Aboriginal Communities

Aboriginal Communities

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Join this week’s Open Dialogue to discuss the issues and opportunities faced by Aboriginal Communities.

Describe your solution and learn from others.

  1. 853 days ago

    Alaa Sadik

    I have developed a new video sharing network, called PresentationTube [http://presentationtube.net] to encourage teachers and students record and share their video presentations in a new way. In a few weeks, the network has attracted thousands of teachers, virtual presenters, e-learning instructors, business professionals and students from around the world. The network has two components: a desktop recorder and sharing network. The recorder synchronizes a variety of visual aids, including presenter’s audio and video, PowerPoint slides, drawing board, whiteboard and web browser to generate video presentations ready for uploading to PresentationTube network. The network allows presenters to publish their video presentations and involve the audience via scrollable slide thumbnails, comments, and quizzes. Video presentations can be used in regular classrooms, flipped classrooms, home revisions, e-learning courses, blended learning environments, distance education settings, virtual conferences, and business orientations.

  2. 860 days ago

    Sarah Mintz

    The discussion is not over yet! This dialogue will remain active, so please continue sharing comments with the greater community.

  3. 862 days ago

    Megan Read

    I’m interested in Aboriginal place names as a way to reconnect and provide intercultural connections in BC.

  4. 865 days ago

    Kathy Waddell

    The Huu-ay-aht First Nation is a self-governing treaty nation. One of the biggest challenges for us has been to help people to make the shift of being owned by the government to being the owners of the government. Empowering people to take ownership in their lives (health, economy, land and homes, etc.) has been an ongoing journey. For some people, it is not a matter of shifting thier thinking, they have already done that. It’s about providing them with the support, tools and knowledge to continue succeeding. And at times, the tool may even be just a hammer and nails! Our community is isolated and semi-remote. Many people have been living in poverty. Suddenly, through Treaty, they are responsible and liable for maintaining their homes and yards. We aim to provide them with the basics. Tools that can be lent out, workshops to teach basic home maintenance skills and information about safe use of those tools.

  5. 866 days ago

    Swan Bay Rediscovery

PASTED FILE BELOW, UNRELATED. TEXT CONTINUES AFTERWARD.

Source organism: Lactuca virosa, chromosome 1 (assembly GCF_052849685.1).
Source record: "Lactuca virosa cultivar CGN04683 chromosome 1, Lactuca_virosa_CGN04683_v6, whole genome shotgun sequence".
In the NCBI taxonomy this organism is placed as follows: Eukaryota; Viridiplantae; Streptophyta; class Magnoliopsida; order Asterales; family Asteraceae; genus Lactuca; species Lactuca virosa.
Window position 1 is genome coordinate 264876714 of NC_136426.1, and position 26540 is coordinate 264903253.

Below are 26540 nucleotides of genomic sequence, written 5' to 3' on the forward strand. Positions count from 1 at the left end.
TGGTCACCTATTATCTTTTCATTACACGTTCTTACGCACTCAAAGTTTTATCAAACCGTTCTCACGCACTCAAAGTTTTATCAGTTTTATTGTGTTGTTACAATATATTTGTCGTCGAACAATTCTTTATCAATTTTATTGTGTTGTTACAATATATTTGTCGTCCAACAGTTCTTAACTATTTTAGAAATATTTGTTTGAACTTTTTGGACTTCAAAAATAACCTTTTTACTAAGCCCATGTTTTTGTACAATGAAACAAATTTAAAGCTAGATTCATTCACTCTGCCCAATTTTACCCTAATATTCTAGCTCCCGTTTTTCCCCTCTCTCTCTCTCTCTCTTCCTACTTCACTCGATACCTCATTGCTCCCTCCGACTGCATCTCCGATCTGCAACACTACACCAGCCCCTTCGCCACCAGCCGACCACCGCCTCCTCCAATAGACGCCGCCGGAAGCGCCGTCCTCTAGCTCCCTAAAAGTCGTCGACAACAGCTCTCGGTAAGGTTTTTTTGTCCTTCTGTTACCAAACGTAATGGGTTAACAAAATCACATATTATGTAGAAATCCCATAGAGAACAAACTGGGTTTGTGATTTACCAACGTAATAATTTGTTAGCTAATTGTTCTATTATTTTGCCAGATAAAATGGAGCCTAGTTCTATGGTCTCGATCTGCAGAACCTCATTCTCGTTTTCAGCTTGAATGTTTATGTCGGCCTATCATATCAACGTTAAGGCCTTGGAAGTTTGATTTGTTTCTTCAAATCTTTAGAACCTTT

Swan Bay Rediscovery Program’s “Canoe Journeys” is facilitated out of Skidegate, in remote Haida Gwaii. The program targets all youth, but is of particular importance to youth at risk. Canoe Journeys- Ways of knowing is a curriculum that is being implemented at the high school level, School District #50 (Queen Charlotte Secondary), involving other organizations such as Skidegate Health Centre, Royal Canadian Mounted Police (Queen Charlotte Detachment), Northern Health Authority (Counseling) and Swan Bay Rediscovery Program Society have come together to develop and plan a community effort to prevent mental health and substance use issues while addressing other crime related issues faced by youth while incorporating physical activity and traditional knowledge.

    • Sarah Mintz

      Thanks for sharing, Swan Bay, and congratulations on being an early investment recipient! I am curious if you think a program like SBR could scale or be replicated in other communities. Are there other programs similar to Canoe Journeys that you are aware of?

      863 days ago

  6. 866 days ago

    Alia Noelle Lamaadar

    The CleanTech Community Gateway (www.ctcg.org) is a non-profit that helps rural and remote communities to transition towards green economies based on local resources. Approximately half of the remote communities in Canada are comprised of Aboriginal populations. The huge amount of interest seen each year in BC’s First Nations Clean Energy Business Fund, designed to provide Aboriginal communities with assistance in developing clean and renewable energy opportunities, is a real testament to the innovation that exists in these communities. CTCG’s belief is that when driven by the community, renewable energy projects have the potential to offer Aboriginal communities economic self-sufficiency that is in line with the communities’ culture and history, while generating power with a small environmental footprint.

  7. 867 days ago

    Sarah Mintz

    Welcome Community Builders! Please tell us about your work. What are the trends, challenges and opportunities that you are experiencing?